Matthews Japan Fund Investor Class (MJFOX) was established on 12/31/1998. The total net assets are $151.38 million. The Fund seeks long-term capital appreciation by investing at least 80% of its total net assets, which include borrowings for investment purposes, in the common and preferred stocks of companies located in Japan. Within this fund, the top four sectors are Financials (23.3%), Consumer Discretionary (21.7%), Industrials (18.5%), and Information Technology (14.2%).
Matthews Japan Fund is managed by Kenichi Amaki (since 4/30/2010) and Taizo Ishida (since 9/29/2006).
Hennessy Japan Fund
Hennessy Japan Fund Investor Class (HJPNX) was established on 10/31/2003. The total fund assets are $23 million and the portfolio turnover is 2%. The Fund seeks long-term capital appreciation by investing at least 80% of its net assets in equity securities of Japanese companies. Within this fund, the top two sectors are Industrials (28.0%) and Consumer Discretionary (23.1%).
Hennessy Japan Fund is managed by Yu Shimizu (since 1/31/2012) and Masakazu Takeda (since 11/1/2006).
“Hennessy employs a consistent and repeatable investment process, combining time-tested, purely quantitative stock selection formulas with a highly disciplined, team-managed approach. Hennessy Japan Fund invests in stocks which its portfolio managers believe to be good businesses with exceptional management and which are trading at an attractive price. Individual stock selection is based on rigorous, on-site research and focuses on factors such as market growth potential, management quality, earnings quality and balance sheet strength. The Fund seeks arbitrage opportunities between a company’s fundamental value and its market price. The portfolio selects just the managers' best ideas and has a concentrated number of holdings.”
Hennessy Japan Small Cap Fund
Hennessy Japan Small Cap Fund Investor Class (HJPSX) was established on 8/31/2007. The total net assets are $16 million and the portfolio turnover is 49%. The Fund seeks long-term capital appreciation by normally investing at least 80% of its net assets in equity securities of smaller Japanese companies, defined as those with market capitalizations in the bottom 15% of all Japanese companies. Within this fund, the top three sectors are Industrials (37.1%), Information Technology (23.0%), and Consumer Discretionary (18.7%).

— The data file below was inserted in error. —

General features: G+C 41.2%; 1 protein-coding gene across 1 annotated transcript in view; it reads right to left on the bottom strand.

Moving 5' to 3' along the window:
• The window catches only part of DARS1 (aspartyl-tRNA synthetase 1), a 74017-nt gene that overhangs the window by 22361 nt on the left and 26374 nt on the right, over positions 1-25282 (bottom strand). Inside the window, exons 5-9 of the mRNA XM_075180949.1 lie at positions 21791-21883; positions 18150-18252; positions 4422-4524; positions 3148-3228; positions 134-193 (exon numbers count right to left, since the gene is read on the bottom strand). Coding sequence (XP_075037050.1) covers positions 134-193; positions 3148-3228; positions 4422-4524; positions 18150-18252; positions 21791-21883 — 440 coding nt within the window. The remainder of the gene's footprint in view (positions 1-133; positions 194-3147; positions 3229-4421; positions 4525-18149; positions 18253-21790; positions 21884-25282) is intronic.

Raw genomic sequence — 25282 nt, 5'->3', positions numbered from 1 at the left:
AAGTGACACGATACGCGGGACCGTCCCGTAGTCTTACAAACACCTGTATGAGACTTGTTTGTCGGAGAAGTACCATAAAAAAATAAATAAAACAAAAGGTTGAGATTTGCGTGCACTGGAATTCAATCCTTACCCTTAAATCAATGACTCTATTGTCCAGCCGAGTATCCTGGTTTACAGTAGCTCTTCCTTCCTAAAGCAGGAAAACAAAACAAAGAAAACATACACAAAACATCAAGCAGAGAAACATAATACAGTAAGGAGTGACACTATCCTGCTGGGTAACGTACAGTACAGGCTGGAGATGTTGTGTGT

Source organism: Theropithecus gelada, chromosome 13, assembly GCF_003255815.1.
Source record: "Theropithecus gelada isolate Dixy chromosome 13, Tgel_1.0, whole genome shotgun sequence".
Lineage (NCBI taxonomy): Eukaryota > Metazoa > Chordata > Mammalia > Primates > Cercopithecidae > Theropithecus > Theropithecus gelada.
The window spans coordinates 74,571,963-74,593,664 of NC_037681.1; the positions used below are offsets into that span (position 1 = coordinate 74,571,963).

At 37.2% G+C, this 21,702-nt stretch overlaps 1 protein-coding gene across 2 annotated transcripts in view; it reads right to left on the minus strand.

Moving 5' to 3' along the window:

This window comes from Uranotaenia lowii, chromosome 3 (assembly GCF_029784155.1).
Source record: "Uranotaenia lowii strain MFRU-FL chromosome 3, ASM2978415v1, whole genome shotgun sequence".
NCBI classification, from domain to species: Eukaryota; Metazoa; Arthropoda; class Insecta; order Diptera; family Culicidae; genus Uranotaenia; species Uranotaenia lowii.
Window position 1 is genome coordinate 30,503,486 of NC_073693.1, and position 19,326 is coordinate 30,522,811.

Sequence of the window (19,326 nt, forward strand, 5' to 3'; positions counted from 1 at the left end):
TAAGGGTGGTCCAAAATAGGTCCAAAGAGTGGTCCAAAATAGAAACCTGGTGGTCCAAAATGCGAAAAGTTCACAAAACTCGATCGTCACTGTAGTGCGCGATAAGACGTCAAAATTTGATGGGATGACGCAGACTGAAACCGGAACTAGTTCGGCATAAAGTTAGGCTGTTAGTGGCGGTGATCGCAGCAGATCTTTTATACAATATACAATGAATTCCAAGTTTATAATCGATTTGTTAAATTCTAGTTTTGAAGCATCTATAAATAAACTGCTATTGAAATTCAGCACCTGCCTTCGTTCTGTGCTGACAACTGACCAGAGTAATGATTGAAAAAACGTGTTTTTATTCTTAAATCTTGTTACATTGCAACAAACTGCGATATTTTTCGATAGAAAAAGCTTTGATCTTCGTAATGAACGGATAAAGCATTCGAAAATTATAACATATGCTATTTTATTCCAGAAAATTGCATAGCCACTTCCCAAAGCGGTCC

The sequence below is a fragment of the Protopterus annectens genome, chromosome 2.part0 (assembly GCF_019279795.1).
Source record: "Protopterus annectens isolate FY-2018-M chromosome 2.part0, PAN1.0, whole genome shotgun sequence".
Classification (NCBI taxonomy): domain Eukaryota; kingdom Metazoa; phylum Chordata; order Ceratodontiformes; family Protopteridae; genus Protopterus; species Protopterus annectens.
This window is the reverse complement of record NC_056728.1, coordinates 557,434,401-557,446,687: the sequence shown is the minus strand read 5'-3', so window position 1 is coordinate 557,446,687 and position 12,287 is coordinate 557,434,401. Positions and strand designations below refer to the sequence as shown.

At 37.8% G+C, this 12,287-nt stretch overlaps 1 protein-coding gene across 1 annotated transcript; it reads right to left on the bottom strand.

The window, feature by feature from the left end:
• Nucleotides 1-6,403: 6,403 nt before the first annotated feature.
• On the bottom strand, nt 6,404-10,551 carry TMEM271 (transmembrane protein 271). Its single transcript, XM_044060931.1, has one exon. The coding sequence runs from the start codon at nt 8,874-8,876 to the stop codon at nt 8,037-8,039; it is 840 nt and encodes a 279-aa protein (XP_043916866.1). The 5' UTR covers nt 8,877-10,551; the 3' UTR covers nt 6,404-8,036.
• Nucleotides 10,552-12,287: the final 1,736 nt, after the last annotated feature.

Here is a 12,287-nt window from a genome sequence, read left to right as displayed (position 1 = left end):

Hennessy Japan Small Cap Fund is managed by Hidehiro Moriya (since 7/9/2012) and Tadahiro Fujimura (since 8/31/2007).
T. Rowe Price Japan Fund
T. Rowe Price Japan Fund (PRJPX) was established on 12/30/1991. The net assets are $218.2 million and the turnover rate as of 10/31/2012 is 55.1%. The Fund seeks long-term growth of capital through investments in common stocks of companies located (or with primary operations) in Japan. Within this fund, the top three sectors are Automobiles and Transportation Equipment (15.2%), Electric Appliances and Precision Instruments (11.8%), and It & Services & Others (10.5%).
T. Rowe Price Japan Fund is managed by M. Campbell Gunn since 1/1/2003.
“Security selection reflects a growth style. The fund relies on a global team of investment analysts dedicated to in-depth fundamental research in an effort to identify companies capable of achieving and sustaining above-average, long-term earnings growth. We seek to purchase stocks of such companies at reasonable prices in relation to present or anticipated earnings, cash flow, or book value.
In selecting investments, the fund generally favors companies with one or more of the following characteristics:
•leading or improving market position;
•attractive business niche;
•attractive or improving franchise or industry position;
•stable or improving earnings and/or cash flow; and
•sound or improving balance sheet”
Causeway International Value Fund
Causeway International Value Fund Investor Class (CIVVX) was established on 10/26/2001. The total share class assets are $374.8 million and the turnover rate as of 9/30/2012 is 21%. The Fund seeks long-term growth of capital and income by investing companies which generally have market capitalizations greater than $750 million. Within this fund, the top three sectors are Industrials (18.1%), Financials (18.1%) and Materials (13.8%). The top three geographic allocations are United Kingdom (22.6%), Germany (14.7%) and Japan (13.2%).
Causeway International Value Fund is managed by Conor Muldoon (since 12/31/2010), Jonathan Eng (since 1/30/2006), Kevin Durkin (since 1/30/2006), Sarah Ketterer (since 10/26/2001), Harry Hartford (since 10/26/2001), and James Doyle (since 10/26/2001).
“The investment process is comprised of three stages: screening and initial analysis, fundamental research, and portfolio construction.
Our international investment philosophy is value-driven with a fundamentally based, bottom-up approach to stock selection. We believe that companies derive their value from the contribution of yield and profitable re-investment back into the company.